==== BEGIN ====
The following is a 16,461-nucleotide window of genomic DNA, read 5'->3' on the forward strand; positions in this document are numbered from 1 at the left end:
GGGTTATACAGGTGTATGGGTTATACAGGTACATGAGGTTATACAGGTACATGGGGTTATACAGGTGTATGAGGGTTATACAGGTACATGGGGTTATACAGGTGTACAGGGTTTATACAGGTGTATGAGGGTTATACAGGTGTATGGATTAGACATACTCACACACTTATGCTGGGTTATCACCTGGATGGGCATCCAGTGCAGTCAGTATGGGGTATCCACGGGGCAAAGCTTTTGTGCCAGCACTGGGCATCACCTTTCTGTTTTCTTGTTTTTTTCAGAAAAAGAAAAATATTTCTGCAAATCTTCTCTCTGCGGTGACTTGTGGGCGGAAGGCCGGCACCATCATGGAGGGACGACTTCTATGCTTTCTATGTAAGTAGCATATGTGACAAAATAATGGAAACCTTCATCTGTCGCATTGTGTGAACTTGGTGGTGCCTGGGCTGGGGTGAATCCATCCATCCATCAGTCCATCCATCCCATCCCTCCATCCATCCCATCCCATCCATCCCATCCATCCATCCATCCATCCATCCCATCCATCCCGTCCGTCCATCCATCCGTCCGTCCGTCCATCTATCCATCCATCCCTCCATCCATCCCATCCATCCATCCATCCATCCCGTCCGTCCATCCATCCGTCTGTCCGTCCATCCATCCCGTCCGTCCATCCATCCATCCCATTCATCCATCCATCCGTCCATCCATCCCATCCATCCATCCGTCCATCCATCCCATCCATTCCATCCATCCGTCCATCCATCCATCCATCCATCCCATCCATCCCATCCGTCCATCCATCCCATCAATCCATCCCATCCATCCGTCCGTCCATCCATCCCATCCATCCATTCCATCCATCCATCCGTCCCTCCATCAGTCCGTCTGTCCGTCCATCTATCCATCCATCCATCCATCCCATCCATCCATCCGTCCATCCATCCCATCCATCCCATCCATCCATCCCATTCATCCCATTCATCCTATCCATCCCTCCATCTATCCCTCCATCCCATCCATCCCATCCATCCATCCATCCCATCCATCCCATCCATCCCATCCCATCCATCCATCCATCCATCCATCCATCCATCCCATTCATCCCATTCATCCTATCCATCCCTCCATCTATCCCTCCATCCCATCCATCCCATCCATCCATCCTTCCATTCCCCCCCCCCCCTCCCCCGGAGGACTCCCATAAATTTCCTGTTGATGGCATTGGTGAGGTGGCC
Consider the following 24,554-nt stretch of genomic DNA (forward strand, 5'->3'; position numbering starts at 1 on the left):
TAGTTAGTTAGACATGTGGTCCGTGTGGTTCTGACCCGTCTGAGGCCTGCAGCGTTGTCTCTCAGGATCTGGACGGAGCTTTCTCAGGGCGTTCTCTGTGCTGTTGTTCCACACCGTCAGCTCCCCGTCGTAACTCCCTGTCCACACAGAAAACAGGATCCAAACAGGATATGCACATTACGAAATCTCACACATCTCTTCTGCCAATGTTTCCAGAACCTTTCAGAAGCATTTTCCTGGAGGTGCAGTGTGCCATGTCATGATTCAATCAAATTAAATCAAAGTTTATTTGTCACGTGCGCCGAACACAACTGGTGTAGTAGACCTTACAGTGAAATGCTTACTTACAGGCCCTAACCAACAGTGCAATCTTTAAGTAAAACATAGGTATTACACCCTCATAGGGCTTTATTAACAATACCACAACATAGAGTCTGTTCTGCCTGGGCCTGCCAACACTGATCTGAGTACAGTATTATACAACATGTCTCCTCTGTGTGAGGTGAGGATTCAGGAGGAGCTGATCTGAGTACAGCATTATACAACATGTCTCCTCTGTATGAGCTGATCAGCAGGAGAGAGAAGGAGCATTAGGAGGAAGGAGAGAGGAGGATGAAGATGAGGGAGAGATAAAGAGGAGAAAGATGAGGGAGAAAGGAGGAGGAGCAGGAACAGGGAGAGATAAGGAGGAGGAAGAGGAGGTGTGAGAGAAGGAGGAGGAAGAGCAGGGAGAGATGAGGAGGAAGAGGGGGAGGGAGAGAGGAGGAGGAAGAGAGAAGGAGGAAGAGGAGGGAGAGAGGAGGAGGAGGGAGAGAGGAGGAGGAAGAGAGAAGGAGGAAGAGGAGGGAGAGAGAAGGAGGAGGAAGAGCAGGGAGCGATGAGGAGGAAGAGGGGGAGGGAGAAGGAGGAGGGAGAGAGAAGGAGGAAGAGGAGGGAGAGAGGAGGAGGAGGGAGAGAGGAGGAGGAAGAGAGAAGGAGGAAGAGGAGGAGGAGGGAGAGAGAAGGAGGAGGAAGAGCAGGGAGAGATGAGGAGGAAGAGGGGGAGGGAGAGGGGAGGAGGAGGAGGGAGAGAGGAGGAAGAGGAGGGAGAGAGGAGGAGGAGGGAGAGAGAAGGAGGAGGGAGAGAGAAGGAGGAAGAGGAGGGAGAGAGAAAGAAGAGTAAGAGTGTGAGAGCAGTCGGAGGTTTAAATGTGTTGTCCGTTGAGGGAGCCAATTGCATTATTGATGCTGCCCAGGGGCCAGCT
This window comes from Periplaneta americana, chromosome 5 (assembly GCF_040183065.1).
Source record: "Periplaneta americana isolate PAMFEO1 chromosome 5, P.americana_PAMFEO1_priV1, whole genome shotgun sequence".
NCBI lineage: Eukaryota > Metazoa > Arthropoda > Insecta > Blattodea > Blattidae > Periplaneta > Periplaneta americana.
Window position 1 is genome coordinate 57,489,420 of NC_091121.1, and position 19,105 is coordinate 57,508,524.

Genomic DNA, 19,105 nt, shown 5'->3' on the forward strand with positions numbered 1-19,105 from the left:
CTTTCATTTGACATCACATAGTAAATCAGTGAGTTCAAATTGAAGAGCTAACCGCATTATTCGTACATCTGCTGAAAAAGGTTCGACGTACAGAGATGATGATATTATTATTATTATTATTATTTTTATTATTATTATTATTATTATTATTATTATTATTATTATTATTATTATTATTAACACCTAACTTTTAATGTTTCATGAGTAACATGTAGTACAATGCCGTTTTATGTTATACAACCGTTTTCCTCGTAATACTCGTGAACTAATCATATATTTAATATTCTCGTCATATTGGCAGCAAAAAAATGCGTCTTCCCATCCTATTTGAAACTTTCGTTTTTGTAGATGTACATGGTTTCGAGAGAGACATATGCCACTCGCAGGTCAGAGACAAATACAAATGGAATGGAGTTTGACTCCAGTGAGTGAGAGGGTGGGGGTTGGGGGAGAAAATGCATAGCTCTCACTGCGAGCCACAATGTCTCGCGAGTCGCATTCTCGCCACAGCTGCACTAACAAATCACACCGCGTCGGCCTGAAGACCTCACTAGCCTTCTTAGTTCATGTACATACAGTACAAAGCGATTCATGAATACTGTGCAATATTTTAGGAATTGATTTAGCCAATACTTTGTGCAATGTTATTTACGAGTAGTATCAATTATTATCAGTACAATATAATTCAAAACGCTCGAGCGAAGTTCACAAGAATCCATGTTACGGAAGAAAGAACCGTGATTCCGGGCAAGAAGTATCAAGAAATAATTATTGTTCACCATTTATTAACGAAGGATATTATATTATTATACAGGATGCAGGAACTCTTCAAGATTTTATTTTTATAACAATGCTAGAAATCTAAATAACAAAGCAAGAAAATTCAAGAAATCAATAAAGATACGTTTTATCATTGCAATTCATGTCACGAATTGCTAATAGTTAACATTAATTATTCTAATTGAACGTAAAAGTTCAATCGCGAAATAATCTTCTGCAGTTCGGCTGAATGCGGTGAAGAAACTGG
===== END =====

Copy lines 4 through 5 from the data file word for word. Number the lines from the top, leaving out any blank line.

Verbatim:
TAGTTAGTTAGACATGTGGTCCGTGTGGTTCTGACCCGTCTGAGGCCTGCAGCGTTGTCTCTCAGGATCTGGACGGAGCTTTCTCAGGGCGTTCTCTGTGCTGTTGTTCCACACCGTCAGCTCCCCGTCGTAACTCCCTGTCCACACAGAAAACAGGATCCAAACAGGATATGCACATTACGAAATCTCACACATCTCTTCTGCCAATGTTTCCAGAACCTTTCAGAAGCATTTTCCTGGAGGTGCAGTGTGCCATGTCATGATTCAATCAAATTAAATCAAAGTTTATTTGTCACGTGCGCCGAACACAACTGGTGTAGTAGACCTTACAGTGAAATGCTTACTTACAGGCCCTAACCAACAGTGCAATCTTTAAGTAAAACATAGGTATTACACCCTCATAGGGCTTTATTAACAATACCACAACATAGAGTCTGTTCTGCCTGGGCCTGCCAACACTGATCTGAGTACAGTATTATACAACATGTCTCCTCTGTGTGAGGTGAGGATTCAGGAGGAGCTGATCTGAGTACAGCATTATACAACATGTCTCCTCTGTATGAGCTGATCAGCAGGAGAGAGAAGGAGCATTAGGAGGAAGGAGAGAGGAGGATGAAGATGAGGGAGAGATAAAGAGGAGAAAGATGAGGGAGAAAGGAGGAGGAGCAGGAACAGGGAGAGATAAGGAGGAGGAAGAGGAGGTGTGAGAGAAGGAGGAGGAAGAGCAGGGAGAGATGAGGAGGAAGAGGGGGAGGGAGAGAGGAGGAGGAAGAGAGAAGGAGGAAGAGGAGGGAGAGAGGAGGAGGAGGGAGAGAGGAGGAGGAAGAGAGAAGGAGGAAGAGGAGGGAGAGAGAAGGAGGAGGAAGAGCAGGGAGCGATGAGGAGGAAGAGGGGGAGGGAGAAGGAGGAGGGAGAGAGAAGGAGGAAGAGGAGGGAGAGAGGAGGAGGAGGGAGAGAGGAGGAGGAAGAGAGAAGGAGGAAGAGGAGGAGGAGGGAGAGAGAAGGAGGAGGAAGAGCAGGGAGAGATGAGGAGGAAGAGGGGGAGGGAGAGGGGAGGAGGAGGAGGGAGAGAGGAGGAAGAGGAGGGAGAGAGGAGGAGGAGGGAGAGAGAAGGAGGAGGGAGAGAGAAGGAGGAAGAGGAGGGAGAGAGAAAGAAGAGTAAGAGTGTGAGAGCAGTCGGAGGTTTAAATGTGTTGTCCGTTGAGGGAGCCAATTGCATTATTGATGCTGCCCAGGGGCCAGCT
This window comes from Periplaneta americana, chromosome 5 (assembly GCF_040183065.1).